The first challenge with any Paprika dish is the Paprika. It has to be very good, and very fresh. In this recipe you need Hungarian Sweet Paprika. Not Spanish, not Californian, Hungarian. If you can't find the freshest and best Hungarian Paprika, order it online. I suggest Szeged or Kalocsa paprika. The next "Simple" ingredient to watch out for is the Chicken. You can pretty much skip the grocery store. Go to a real butcher. Latin and other neighborhood butchers are good for this. What you are looking for is a true, free-range backyard medium bird. Higher quality chickens have a slightly yellower skin. You may have to remove some pin feathers or even chop off the head and/or feet yourself but believe me, it's well worth it. While you're at the butcher see if they sell real Chicken Stock. If not, then buy the best stock you can find - sometimes Delis have it or chicken broth also. If all else fails, use Chicken "Better than Bullion", the low sodium version. Do not use Knorr, ever. And finally, Schmaltz. This magical substance is simply rendered Chicken fat. Ask the butcher or you can find it at any Jewish market. If you can't find it, (but do try) substitute with 1/2 butter, 1/2 Olive oil.

The last thing I want to mention is the Noodles. You can substitute a good long-grain white rice, but I don't know why you would want to, it's nowhere as good. These are true Egg-noodles. But here you can go with the "No-Yolks" brand as they come in wide and extra-wide which is needed for this recipe and have a terrific texture and taste that perfectly complements the sauce.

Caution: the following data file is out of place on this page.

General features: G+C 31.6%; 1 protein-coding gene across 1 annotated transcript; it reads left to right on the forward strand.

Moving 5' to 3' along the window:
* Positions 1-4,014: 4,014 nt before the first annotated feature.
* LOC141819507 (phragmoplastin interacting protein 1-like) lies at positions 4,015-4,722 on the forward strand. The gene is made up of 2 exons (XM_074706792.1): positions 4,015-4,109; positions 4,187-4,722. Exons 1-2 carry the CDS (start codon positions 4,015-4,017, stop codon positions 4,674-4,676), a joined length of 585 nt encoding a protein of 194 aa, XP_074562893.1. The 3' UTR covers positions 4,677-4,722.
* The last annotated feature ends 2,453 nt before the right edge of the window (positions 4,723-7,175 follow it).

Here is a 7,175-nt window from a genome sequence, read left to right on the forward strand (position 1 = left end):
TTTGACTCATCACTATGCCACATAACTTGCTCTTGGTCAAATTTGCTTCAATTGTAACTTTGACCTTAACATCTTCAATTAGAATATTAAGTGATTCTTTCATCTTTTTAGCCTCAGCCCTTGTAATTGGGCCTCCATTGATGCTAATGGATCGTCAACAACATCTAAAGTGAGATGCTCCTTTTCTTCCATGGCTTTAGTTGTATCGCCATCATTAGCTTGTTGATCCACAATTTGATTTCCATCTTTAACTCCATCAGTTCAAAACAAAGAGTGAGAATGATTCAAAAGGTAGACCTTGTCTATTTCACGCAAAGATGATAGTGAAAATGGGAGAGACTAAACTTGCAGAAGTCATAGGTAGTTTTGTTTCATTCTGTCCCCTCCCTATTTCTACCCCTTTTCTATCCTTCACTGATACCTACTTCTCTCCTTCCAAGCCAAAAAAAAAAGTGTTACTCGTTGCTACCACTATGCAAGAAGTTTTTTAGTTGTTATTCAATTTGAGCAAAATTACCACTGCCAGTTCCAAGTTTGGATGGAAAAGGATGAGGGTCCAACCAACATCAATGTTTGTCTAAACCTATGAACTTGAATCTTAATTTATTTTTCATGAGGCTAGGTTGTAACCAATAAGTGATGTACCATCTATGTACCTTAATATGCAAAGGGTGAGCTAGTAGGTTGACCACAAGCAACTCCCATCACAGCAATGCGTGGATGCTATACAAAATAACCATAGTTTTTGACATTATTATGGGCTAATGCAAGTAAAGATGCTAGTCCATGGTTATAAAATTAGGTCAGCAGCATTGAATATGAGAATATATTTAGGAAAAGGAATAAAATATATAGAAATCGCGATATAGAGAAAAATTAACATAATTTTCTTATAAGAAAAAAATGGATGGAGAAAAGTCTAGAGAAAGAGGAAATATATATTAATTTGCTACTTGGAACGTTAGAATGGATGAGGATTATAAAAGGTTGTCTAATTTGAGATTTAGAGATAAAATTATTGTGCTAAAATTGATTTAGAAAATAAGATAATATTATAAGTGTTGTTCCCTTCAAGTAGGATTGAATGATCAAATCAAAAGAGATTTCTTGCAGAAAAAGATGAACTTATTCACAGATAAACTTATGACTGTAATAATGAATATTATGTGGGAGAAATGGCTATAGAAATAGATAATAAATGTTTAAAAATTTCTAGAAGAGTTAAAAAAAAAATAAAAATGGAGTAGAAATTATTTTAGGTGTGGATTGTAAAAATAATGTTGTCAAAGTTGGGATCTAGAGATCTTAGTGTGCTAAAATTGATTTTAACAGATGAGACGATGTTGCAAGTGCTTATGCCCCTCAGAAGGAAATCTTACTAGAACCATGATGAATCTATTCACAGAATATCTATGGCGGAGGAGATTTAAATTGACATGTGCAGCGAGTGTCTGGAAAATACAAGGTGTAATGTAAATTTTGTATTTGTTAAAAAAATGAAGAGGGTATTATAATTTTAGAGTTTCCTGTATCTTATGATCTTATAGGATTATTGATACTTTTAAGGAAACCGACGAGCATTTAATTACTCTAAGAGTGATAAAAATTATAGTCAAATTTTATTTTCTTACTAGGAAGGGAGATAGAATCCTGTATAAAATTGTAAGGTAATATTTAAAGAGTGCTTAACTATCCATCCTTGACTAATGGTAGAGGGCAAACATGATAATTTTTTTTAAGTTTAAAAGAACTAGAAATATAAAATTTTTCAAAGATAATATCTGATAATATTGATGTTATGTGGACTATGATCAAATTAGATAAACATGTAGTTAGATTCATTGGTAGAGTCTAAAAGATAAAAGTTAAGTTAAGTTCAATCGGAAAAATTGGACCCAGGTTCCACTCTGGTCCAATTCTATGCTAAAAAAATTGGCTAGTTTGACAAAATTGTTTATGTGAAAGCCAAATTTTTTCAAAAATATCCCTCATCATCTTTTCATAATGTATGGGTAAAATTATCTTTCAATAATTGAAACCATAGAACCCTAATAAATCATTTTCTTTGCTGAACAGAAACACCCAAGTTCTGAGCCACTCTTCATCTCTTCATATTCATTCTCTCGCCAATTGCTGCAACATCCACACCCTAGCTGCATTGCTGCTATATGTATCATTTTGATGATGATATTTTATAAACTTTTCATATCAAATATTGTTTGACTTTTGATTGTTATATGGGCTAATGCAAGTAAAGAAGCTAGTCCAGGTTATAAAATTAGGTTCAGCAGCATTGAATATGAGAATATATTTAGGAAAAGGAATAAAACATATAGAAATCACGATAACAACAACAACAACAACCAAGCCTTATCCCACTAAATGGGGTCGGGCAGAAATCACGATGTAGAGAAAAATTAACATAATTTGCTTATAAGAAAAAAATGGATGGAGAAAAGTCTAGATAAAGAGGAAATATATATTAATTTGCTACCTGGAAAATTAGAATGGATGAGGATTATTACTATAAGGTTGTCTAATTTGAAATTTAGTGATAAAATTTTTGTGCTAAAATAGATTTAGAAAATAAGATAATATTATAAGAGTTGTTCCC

Mama Weiss' Chicken Paprikash (Serves 4)


Ingredients:

1 Butchered Chicken (2 Legs, 2 Wings, 2 Breasts, 2 Thighs)

1 Large Onion (Medium/small chop)

5 Tbls Schmaltz (or 2 TBLS Butter and 2 TBLS Olive Oil)

18 Oz of Wide or Extra-Wide No Yolks Egg Noodles

4 Tbls Hungarian Paprika

4 Tbls All Purpose Flour

2 1/2 Cups Chicken Broth or Stock

Salt

Fresh White Pepper

1 1/2 Cups Sour Cream

Small bunch of Italian Parsley


Instructions:

  • In a large, oven proof skillet, melt 1/2 the Smaltz until pretty hot.

  • Sear the chicken pieces a few at a time until golden brown all over. You can cut each breast in half if they are much larger than the other parts. Remove and set aside in a large bowl. Add the salt and pepper, add 1/2 of the Paprika and mix to get chicken well coated.

  • In the same pan, add the rest of the Schmaltz and sauté the onions until translucent but not browned.

  • Slowly add 1/2 cup of the Chicken Broth or Stock and scrape up all the bits left behind by the Chicken and onions.

  • (Start the Egg Noodles in Boiling Water according to package instructions.)

  • To the Pan, add the flour and cook until it begins to thicken.

  • Add the other 1/2 of the Paprika.

  • Add the reserved Chicken and all juices in the bowl. Reserve bowl.

  • Add 1 1/2 cups of Chicken Broth or Stock. (Reserve the last 1/2 cup in case you have to loosen the sauce later.)

  • Place a lid on the pan and cook in the oven for 35-45 minutes or until the internal temp is 160 degrees F. Do not overcook!

  • Remove when at temperature and remove the chicken to a bowl.

  • Bring the sauce to a medium heat and add the sour cream. Cook for a few minutes.

  • Check for salt and pepper.

  • (After you drain the Noodles add a pinch of salt and 1 Tbls of Butter.)

  • Reincorporate the chicken and serve with sauce on the Egg Noodles on a platter or on individual plates.

  • Garnish with freshly chopped Italian Parsley.


'jó étvágyat!